There is a glimmer of a chance that all of these bold predictions will come to fruition, but chances are, they won't. That would be like hitting on a long-shot GPP or getting a 12-team parlay to hit. This isn't just an attempt to throw thoughts and opinions together without merit. There is a concrete basis for my accumulation of proposed thoughts and ideas, which I'll try to convey in my explanation.
1. Calvin Ridley will finish as the #1 overall fantasy wide receiver
The last five overall WR1 finishers
- 2016 Jordy Nelson, Green Bay
- 2017 DeAndre Hopkins, Houston
- 2018 Tyreek Hill, Kansas City
- 2019 Michael Thomas, New Orleans
- 2020 Davante Adams, Green Bay
What did they have in common, aside from mountains of talent? They played with excellent quarterbacks. DeAndre Hopkins is the only outlier because Deshaun Watson was a rookie and only played seven games before tearing his ACL. The Texans finished the season with a combination of T.J. Yates and Tom Savage under center, yet Hopkins still thrived. Looking back, it's remarkable what he achieved under the circumstances. Every team listed above made the playoffs that year except Houston, who finished 4-12.
Often, the overall WR1 is far and away the best fantasy wide receiver on the team. Except for Davante Adams finishing WR7 in 2016, the other WR1 finishers above had a sizable gap between them and the next closest receiver.
- 2016 - Jordy Nelson WR1, Davante Adams WR7
- 2017 - DeAndre Hopkins WR1, Will Fuller V WR47
- 2018 - Tyreek Hill WR1, Sammy Watkins WR62
- 2019 - Michael Thomas WR1, Ted Ginn Jr Jr WR79
- 2020 - Davante Adams WR1, Marquez Valdes-Scantling WR41
Including the narrow margin of Nelson and Adams in 2016, the average margin of ranking between the overall WR1 and his closest wide receiver teammate in standard fantasy points is 56.6. Now that Julio Jones is playing elsewhere in 2021, Ridley should be the clear top receiving target among Atlanta's wide receiving corps by a wide margin.
Ridley's closest competition for target shares among wide receivers is Russell Gage. Gage exceeded 100 targets in 2020 and should see a bump in productivity in 2021, but he's not on the same level or target-share expectancy as Ridley. In short, Ridley is a match for the DNA of the previous WR1s that were mentioned above. He should be a clear-cut target hog among the Falcons receiving corps. To add more fuel to the WR1 fire, Ridley has scored 26 touchdowns in 44 games (nearly 60% touchdowns per game percentage). He's a scorer, and touchdown scorers elevate a player's fantasy ranking.
2. Kyle Pitts will finish outside of the Top 10 tight end rankings
Hear me out. I know Pitts is a popular pick to be an impactful fantasy phenom in the league. I don't necessarily doubt this stance. The question that I have that we all should be asking is, when? Could it happen this year? There is a reason why it takes tight ends at least one year to get acclimated to the NFL level. To fulfill your role, you must know and learn the running game, passing game, blocking assignments, pass protections, etc. Learning all of those critical pieces to the puzzle takes time. There was speculation that he might be thrown into a specific role where he learns that formation, assignment, route concept, but he's being placed all over the place and used in multiple formations. He has his work cut out for him to pick up everything that is asked of him. It may not be until mid-season or later when he truly feels comfortable in the offense. By then, it may be too late to cash in on a top 10 fantasy ranking.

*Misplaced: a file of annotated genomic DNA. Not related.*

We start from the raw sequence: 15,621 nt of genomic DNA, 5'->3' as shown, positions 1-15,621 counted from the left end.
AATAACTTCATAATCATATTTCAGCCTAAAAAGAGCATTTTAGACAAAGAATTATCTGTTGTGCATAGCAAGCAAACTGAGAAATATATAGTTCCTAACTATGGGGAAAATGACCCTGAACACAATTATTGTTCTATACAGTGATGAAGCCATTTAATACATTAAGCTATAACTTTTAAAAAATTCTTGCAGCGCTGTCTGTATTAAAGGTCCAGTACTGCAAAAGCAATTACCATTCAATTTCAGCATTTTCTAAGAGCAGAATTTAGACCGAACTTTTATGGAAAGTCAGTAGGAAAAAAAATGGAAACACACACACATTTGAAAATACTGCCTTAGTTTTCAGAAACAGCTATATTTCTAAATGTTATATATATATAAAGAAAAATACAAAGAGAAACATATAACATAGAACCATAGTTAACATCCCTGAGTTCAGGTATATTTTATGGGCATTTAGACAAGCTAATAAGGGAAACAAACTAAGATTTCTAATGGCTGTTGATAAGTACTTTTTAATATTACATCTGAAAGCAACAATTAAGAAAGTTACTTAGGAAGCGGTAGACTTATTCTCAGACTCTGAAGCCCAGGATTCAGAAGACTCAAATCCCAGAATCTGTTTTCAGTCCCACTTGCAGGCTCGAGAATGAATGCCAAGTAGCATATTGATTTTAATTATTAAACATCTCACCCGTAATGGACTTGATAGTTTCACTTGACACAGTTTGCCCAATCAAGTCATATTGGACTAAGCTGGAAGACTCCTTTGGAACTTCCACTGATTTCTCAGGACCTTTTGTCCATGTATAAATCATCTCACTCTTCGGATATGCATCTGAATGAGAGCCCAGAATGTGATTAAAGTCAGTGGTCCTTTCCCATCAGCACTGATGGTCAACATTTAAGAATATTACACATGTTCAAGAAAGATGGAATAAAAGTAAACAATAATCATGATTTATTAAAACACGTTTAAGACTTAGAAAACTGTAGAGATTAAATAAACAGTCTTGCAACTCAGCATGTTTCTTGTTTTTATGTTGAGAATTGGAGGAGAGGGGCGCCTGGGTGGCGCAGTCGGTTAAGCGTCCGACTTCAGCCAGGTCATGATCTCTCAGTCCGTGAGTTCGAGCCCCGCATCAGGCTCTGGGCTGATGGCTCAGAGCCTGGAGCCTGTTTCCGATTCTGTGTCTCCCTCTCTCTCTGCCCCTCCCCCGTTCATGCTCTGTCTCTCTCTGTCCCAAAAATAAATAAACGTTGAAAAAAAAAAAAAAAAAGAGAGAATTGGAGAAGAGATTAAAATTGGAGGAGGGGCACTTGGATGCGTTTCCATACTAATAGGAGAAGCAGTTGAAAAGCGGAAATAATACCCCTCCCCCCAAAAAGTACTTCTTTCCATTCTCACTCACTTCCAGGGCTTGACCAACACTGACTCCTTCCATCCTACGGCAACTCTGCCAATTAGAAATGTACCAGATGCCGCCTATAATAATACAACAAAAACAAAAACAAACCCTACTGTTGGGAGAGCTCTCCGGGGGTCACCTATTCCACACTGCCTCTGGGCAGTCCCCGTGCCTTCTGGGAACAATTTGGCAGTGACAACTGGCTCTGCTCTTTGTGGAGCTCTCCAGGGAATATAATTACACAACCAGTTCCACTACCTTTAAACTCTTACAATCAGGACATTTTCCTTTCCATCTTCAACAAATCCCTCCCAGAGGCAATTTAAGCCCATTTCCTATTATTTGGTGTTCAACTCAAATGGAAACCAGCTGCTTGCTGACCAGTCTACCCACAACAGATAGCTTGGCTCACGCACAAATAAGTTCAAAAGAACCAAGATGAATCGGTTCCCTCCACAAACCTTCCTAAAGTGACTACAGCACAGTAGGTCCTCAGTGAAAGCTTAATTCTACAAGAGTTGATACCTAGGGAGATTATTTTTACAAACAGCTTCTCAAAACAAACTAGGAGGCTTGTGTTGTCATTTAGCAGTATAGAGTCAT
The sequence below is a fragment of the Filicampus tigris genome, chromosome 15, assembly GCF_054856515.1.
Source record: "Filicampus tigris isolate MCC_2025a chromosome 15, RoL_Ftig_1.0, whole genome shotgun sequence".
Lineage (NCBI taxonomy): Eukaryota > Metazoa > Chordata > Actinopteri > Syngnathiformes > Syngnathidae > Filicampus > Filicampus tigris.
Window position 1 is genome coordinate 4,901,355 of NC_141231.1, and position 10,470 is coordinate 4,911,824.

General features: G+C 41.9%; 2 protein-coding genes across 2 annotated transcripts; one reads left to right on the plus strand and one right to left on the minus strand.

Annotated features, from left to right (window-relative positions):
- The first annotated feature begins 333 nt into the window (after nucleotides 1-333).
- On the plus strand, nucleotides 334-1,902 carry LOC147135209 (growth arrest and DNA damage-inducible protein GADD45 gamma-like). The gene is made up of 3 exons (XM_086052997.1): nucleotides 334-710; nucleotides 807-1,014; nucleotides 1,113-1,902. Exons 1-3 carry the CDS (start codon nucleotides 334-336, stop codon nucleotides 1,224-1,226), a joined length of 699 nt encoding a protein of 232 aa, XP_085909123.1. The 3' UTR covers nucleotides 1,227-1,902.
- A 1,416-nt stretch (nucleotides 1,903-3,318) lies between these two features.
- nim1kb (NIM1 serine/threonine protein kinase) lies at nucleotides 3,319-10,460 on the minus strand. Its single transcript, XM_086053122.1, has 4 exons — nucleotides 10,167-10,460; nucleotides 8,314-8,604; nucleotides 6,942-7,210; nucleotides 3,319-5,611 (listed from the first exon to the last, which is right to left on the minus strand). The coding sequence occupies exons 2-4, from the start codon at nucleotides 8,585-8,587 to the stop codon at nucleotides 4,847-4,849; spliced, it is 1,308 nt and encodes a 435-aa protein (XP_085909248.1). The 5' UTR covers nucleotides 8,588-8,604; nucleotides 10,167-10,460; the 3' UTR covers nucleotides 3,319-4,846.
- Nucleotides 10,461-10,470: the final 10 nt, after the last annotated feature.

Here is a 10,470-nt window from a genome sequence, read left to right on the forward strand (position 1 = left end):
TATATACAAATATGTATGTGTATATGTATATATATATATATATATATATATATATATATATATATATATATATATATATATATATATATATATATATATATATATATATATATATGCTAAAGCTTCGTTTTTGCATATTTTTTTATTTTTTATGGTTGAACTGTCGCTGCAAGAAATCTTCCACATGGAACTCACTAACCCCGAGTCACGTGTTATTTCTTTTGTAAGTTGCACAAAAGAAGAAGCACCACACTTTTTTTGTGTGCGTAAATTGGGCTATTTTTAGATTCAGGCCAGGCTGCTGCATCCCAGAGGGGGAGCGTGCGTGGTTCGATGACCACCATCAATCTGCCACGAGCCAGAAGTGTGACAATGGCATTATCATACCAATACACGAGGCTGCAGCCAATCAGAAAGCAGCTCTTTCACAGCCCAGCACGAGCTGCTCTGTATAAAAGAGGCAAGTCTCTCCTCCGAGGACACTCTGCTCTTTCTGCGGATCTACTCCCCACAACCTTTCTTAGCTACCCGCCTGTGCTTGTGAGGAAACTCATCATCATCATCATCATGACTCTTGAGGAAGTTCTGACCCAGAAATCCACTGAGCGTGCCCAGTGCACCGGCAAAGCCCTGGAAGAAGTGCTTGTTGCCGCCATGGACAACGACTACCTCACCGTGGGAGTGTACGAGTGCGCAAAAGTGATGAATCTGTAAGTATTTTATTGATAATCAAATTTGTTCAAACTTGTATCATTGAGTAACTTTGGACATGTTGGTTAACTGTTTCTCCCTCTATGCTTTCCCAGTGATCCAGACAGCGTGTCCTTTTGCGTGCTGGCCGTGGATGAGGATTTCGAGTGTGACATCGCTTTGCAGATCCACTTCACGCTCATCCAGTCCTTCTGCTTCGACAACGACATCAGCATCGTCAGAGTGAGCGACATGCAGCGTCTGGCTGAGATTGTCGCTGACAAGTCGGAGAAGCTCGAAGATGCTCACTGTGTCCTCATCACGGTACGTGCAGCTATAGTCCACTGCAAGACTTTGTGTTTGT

3. Terrace Marshall and Dan Arnold will score more touchdowns than D.J. Moore and Robby Anderson
Terrace Marshall was a capable and prolific receiver at LSU during and after Joe Burrow's tenure. He was known for scoring touchdowns from all over the field, yet he was overshadowed by Justin Jefferson and then JaMarr Chase. He wasn't truly a feature of the offense until last season when LSU tried three different quarterbacks to run the system. Marshall excelled and finished with 23 touchdowns in 19 games in his three-year career at LSU, including 10 in 2020 without all-world quarterback Joe Burrow, playing in only seven games before opting out for the rest of the season. Carolina has been utilizing him all over the field so far in training camp, including a slot role that would elevate his fantasy appeal, especially in PPR leagues. D.J. Moore and Robby Anderson are key pieces to the Panthers' offense, but the lack of touchdowns has kept them from blossoming into elite receivers. Moore has 10 touchdowns in three seasons, and Anderson scored just three times last season. Marshall and his yet-to-be-noticed skills are on the verge of taking flight in Carolina's offense. If he picks up where he left off with three relatively unknown quarterbacks at LSU, he could be a star in the making and a gem fantasy piece as early as this year.
As for Dan Arnold, he was brought in to help a struggling red zone offense that finished 28th in red zone touchdown efficiency last season. At 6'6, 222 pounds, with 4.60 speed, Dan Arnold is a rarity among tight ends. He's more like a big wide receiver, and he plays like one as well. He has 7 career touchdowns on 78 targets, which is impressive (1 score every 11.1 targets). He is coming off his best season, where he hauled in 31 receptions for 438 yards and 4 touchdowns. According to camp reports, he is seeing a lot of involvement, especially closer to the goal line.
Take it for what it is worth during the halfway point of training camp but the connection between QB Sam Darnold and TE Dan Arnold is legit and very consistent. Between 7 on 7 and 11 on 11 drills I have counted at least 9 TDs between them.— Kevin Avery (@4MR_KountryKev) August 9, 2021